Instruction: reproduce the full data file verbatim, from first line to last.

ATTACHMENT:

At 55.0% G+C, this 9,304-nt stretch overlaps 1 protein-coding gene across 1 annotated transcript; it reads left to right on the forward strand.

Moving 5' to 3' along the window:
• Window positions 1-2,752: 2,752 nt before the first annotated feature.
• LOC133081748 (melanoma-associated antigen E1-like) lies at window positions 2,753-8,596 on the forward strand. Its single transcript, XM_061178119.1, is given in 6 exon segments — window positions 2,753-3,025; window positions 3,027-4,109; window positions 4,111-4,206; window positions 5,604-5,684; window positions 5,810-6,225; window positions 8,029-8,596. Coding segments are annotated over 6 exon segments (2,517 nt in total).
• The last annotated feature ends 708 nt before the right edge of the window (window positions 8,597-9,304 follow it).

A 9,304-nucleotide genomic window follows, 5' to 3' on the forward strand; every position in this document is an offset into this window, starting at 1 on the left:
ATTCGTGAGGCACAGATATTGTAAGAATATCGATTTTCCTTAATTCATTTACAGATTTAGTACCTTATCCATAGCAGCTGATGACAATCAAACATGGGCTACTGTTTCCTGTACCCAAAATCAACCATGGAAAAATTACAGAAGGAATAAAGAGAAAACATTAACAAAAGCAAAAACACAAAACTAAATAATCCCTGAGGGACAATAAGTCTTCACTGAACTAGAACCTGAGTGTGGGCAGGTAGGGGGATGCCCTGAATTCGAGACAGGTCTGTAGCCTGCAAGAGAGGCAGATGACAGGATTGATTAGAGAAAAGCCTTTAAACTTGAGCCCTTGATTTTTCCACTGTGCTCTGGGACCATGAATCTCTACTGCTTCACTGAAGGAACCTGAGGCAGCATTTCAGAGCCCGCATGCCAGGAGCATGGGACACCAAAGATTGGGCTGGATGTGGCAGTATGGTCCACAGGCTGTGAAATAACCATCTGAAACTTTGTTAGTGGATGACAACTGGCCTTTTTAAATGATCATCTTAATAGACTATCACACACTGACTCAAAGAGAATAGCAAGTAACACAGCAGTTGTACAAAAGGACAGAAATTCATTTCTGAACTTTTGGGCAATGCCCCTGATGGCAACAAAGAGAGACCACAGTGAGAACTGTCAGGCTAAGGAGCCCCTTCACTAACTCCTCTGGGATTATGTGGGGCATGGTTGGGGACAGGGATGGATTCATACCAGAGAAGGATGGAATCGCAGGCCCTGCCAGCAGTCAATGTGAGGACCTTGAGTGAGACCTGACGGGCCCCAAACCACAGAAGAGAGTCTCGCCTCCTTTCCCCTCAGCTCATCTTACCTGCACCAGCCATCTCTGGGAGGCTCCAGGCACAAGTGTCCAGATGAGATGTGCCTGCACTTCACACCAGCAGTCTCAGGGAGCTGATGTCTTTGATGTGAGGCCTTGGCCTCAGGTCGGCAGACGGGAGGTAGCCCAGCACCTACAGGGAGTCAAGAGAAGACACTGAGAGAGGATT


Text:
At 55.0% G+C, this 9,304-nt stretch overlaps 1 protein-coding gene across 1 annotated transcript; it reads left to right on the forward strand.

Moving 5' to 3' along the window:
• Window positions 1-2,752: 2,752 nt before the first annotated feature.
• LOC133081748 (melanoma-associated antigen E1-like) lies at window positions 2,753-8,596 on the forward strand. Its single transcript, XM_061178119.1, is given in 6 exon segments — window positions 2,753-3,025; window positions 3,027-4,109; window positions 4,111-4,206; window positions 5,604-5,684; window positions 5,810-6,225; window positions 8,029-8,596. Coding segments are annotated over 6 exon segments (2,517 nt in total).
• The last annotated feature ends 708 nt before the right edge of the window (window positions 8,597-9,304 follow it).

A 9,304-nucleotide genomic window follows, 5' to 3' on the forward strand; every position in this document is an offset into this window, starting at 1 on the left:
ATTCGTGAGGCACAGATATTGTAAGAATATCGATTTTCCTTAATTCATTTACAGATTTAGTACCTTATCCATAGCAGCTGATGACAATCAAACATGGGCTACTGTTTCCTGTACCCAAAATCAACCATGGAAAAATTACAGAAGGAATAAAGAGAAAACATTAACAAAAGCAAAAACACAAAACTAAATAATCCCTGAGGGACAATAAGTCTTCACTGAACTAGAACCTGAGTGTGGGCAGGTAGGGGGATGCCCTGAATTCGAGACAGGTCTGTAGCCTGCAAGAGAGGCAGATGACAGGATTGATTAGAGAAAAGCCTTTAAACTTGAGCCCTTGATTTTTCCACTGTGCTCTGGGACCATGAATCTCTACTGCTTCACTGAAGGAACCTGAGGCAGCATTTCAGAGCCCGCATGCCAGGAGCATGGGACACCAAAGATTGGGCTGGATGTGGCAGTATGGTCCACAGGCTGTGAAATAACCATCTGAAACTTTGTTAGTGGATGACAACTGGCCTTTTTAAATGATCATCTTAATAGACTATCACACACTGACTCAAAGAGAATAGCAAGTAACACAGCAGTTGTACAAAAGGACAGAAATTCATTTCTGAACTTTTGGGCAATGCCCCTGATGGCAACAAAGAGAGACCACAGTGAGAACTGTCAGGCTAAGGAGCCCCTTCACTAACTCCTCTGGGATTATGTGGGGCATGGTTGGGGACAGGGATGGATTCATACCAGAGAAGGATGGAATCGCAGGCCCTGCCAGCAGTCAATGTGAGGACCTTGAGTGAGACCTGACGGGCCCCAAACCACAGAAGAGAGTCTCGCCTCCTTTCCCCTCAGCTCATCTTACCTGCACCAGCCATCTCTGGGAGGCTCCAGGCACAAGTGTCCAGATGAGATGTGCCTGCACTTCACACCAGCAGTCTCAGGGAGCTGATGTCTTTGATGTGAGGCCTTGGCCTCAGGTCGGCAGACGGGAGGTAGCCCAGCACCTACAGGGAGTCAAGAGAAGACACTGAGAGAGGATT